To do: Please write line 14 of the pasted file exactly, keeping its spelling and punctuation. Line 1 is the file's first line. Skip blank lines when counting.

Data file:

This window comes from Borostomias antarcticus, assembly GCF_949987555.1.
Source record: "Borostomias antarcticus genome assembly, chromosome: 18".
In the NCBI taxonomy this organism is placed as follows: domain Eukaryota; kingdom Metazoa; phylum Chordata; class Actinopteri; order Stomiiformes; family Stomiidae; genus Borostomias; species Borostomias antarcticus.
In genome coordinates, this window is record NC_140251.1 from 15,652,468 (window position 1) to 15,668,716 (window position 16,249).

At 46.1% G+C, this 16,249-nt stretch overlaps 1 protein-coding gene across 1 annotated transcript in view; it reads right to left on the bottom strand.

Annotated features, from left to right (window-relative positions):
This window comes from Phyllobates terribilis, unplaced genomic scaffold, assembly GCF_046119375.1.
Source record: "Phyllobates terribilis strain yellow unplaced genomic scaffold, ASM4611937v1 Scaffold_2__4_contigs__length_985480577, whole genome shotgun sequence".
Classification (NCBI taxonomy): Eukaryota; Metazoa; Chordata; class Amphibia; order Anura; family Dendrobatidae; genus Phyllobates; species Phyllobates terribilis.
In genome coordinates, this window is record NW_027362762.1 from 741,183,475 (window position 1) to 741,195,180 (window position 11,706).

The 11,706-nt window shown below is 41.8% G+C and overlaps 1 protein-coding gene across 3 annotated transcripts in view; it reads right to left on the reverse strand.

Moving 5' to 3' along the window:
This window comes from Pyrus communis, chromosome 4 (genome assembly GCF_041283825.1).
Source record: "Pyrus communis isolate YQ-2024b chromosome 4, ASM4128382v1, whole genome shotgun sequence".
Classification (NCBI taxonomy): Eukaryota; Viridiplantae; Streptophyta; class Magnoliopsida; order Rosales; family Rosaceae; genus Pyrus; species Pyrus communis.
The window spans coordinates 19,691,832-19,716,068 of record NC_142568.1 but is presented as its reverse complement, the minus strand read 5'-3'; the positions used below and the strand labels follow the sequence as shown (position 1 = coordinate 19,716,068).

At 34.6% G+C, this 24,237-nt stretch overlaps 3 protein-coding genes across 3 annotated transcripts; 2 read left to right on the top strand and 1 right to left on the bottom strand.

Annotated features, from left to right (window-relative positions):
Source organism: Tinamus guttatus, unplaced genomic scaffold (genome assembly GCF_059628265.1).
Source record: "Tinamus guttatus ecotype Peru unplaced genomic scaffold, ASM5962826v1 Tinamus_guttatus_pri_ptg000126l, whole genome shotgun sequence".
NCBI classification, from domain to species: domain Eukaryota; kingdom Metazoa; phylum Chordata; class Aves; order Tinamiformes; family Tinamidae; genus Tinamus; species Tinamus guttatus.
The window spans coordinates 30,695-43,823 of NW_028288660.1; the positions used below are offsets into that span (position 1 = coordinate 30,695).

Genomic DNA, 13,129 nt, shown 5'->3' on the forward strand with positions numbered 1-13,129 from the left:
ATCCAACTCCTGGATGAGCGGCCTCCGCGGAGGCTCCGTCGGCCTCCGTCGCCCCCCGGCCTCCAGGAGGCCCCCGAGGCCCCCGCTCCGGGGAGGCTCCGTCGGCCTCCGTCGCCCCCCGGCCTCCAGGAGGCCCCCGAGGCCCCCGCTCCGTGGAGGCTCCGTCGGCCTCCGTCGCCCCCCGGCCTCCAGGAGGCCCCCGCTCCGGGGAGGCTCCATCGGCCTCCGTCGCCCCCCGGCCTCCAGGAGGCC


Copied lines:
Source record: "Pyrus communis isolate YQ-2024b chromosome 4, ASM4128382v1, whole genome shotgun sequence".